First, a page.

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Of course the first thing Mom does is give her progeny a name. But that’s the easy part. It’s Mom’s emotional and practical investment in her child that ultimately makes the difference for junior, that determines whether he or she is going to succeed or fail in life. It’s no different with the budding brand. At some point both the kid and the brand are going to have to go it alone, fly with their own wings, fend off predators and win friends. What devoted mothers teach us is that the upfront investment – the time, care and energy devoted to the child – is the most important. Because it’s in those formative years that a child learns self awareness, its place in the family, neighborhood, school and community. But the best Mom makes certain not to stifle her child with too many expectations or  preconceived ideas of how he or she should grow and evolve. She provides guidance but tries hard to recognize the child’s inherently unique characteristics so they may flourish. A crucial and therefore delicate balance is struck between her insisting on certain standards of acceptable behavior and allowing and encouraging the unique expression that belongs to each child and each child alone. In other words she seeks to allow her child to confidently differentiate him or herself in the world. It’s a tall order but we have enough examples of successful people and brands that we know it’s neither impossible nor just plain luck. If you can’t see the same kind of maternal devotion Steve Jobs displayed for Apple or Phil Knight and the Weiden and Kennedy boys for Nike then this comparison will be lost on you.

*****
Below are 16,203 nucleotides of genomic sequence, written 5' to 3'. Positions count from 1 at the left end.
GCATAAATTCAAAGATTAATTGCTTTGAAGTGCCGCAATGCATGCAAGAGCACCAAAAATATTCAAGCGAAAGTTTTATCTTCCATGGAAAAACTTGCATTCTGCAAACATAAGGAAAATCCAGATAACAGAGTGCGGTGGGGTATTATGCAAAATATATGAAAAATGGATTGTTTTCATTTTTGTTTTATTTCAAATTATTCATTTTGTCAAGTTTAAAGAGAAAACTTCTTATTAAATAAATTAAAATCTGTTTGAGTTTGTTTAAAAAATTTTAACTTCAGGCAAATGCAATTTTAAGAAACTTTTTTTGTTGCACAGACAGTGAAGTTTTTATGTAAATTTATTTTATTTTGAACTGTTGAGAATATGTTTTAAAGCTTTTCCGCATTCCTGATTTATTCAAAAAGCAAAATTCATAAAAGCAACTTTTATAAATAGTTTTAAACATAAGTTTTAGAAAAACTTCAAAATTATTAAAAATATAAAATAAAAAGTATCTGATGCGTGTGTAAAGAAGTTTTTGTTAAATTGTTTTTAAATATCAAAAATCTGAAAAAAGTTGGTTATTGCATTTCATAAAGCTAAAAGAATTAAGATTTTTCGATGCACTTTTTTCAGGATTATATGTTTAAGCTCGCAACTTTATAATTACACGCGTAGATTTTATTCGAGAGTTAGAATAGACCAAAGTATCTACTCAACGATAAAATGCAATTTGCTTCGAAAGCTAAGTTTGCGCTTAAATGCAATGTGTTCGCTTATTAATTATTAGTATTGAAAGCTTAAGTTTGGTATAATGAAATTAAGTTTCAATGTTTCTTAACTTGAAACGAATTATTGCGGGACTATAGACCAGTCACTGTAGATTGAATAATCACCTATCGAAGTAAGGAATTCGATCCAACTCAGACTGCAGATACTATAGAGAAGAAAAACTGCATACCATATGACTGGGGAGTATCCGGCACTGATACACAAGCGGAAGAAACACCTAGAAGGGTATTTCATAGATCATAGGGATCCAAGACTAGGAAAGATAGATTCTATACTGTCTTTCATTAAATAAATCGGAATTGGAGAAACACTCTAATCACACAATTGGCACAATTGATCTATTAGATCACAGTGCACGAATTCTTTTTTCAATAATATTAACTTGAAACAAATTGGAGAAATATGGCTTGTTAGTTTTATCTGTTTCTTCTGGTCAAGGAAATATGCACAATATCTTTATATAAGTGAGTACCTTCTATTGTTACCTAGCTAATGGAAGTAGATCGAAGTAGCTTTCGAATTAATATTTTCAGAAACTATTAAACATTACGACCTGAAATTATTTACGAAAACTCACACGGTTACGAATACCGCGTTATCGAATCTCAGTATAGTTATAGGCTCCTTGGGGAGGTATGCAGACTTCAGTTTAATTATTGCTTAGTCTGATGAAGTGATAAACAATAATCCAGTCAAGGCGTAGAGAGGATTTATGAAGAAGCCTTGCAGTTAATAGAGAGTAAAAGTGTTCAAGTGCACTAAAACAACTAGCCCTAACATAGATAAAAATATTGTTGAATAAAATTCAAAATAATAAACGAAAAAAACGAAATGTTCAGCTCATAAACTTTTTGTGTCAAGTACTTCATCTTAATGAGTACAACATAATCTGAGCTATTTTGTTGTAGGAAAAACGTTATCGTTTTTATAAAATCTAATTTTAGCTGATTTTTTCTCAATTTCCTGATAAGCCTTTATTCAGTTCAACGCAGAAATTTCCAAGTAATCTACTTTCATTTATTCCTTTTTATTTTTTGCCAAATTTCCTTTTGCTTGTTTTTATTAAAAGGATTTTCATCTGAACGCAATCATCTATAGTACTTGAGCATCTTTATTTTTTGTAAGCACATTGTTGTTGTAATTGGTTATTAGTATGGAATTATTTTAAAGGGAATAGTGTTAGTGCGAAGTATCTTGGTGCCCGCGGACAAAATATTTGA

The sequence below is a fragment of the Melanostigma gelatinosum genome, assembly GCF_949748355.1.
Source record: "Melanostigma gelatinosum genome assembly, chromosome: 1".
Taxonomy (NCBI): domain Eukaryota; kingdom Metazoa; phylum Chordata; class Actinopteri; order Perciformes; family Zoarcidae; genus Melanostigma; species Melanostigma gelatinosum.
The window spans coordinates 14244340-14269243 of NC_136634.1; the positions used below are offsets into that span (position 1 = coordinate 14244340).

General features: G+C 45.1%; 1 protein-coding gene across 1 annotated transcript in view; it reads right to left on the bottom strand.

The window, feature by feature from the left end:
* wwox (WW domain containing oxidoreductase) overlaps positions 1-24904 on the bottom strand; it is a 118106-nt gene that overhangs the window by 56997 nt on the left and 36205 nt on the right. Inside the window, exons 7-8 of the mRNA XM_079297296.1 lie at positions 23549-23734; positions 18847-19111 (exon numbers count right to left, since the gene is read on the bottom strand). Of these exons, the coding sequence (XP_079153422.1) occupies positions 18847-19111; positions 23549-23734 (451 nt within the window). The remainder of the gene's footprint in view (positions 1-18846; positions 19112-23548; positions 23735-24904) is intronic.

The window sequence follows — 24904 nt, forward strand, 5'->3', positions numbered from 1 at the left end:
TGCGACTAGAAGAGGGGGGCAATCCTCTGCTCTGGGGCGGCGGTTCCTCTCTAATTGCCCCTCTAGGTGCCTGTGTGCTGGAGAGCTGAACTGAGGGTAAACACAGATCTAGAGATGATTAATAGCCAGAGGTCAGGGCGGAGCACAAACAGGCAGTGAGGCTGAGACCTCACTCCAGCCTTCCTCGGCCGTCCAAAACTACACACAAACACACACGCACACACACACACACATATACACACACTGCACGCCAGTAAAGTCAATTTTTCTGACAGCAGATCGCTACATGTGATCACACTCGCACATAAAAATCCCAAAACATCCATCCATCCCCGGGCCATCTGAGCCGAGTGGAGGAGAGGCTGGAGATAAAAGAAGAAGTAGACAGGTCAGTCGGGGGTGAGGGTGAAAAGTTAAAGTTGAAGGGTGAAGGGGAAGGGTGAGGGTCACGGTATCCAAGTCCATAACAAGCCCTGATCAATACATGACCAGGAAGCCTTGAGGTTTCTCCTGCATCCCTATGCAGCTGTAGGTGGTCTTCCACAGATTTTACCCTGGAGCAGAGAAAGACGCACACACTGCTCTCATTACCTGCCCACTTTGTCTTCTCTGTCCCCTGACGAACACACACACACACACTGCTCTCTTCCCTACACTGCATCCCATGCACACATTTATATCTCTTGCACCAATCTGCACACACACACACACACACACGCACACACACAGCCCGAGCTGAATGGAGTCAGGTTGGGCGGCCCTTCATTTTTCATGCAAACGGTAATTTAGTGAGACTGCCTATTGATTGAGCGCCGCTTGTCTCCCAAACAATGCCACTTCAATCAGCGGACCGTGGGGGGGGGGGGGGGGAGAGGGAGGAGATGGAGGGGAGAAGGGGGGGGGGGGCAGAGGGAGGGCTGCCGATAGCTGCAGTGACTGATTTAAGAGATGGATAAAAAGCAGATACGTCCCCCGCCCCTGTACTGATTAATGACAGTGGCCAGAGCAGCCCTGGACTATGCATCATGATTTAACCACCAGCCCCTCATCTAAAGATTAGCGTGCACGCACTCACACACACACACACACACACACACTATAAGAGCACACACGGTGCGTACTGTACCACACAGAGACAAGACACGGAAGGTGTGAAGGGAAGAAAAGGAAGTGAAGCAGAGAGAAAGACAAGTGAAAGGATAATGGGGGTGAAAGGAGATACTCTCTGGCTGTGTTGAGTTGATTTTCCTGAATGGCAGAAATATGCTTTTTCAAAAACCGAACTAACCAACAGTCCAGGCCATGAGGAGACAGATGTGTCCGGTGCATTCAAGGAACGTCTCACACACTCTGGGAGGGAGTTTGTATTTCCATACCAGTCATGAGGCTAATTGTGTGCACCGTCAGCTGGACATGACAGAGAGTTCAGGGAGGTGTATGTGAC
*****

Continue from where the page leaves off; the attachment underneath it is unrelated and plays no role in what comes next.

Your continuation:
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The differences between a mother’s relationship to her animate offspring and a brand manager’s to his inanimate product or service are not being overlooked here. But for all those who see the brand only in the abstract you’d do well to find and recognize the similarities. The task of nurturing and growing a youngster has application for those of us charged with keeping, or at least helping to keep, brands vital and relevant in the market place. It’s all too easy to invest the wrong parts of ourselves into the process, to artificially impose on what should be the organic development of a distinct entity. Rather than decide what we think is best for our brand it’s better to listen to it, to try hard to remove our prejudices and preconceptions in order to understand what is essential about that thing we are charged with caring for. Then, as hard as it might be, allow the brand itself to tell us what needs to be done. What it’s yearning for. What will animate it and energize it. If you find that difficult then you may want to call on the expertise of Mom. (I’ve included her card for your convenience.)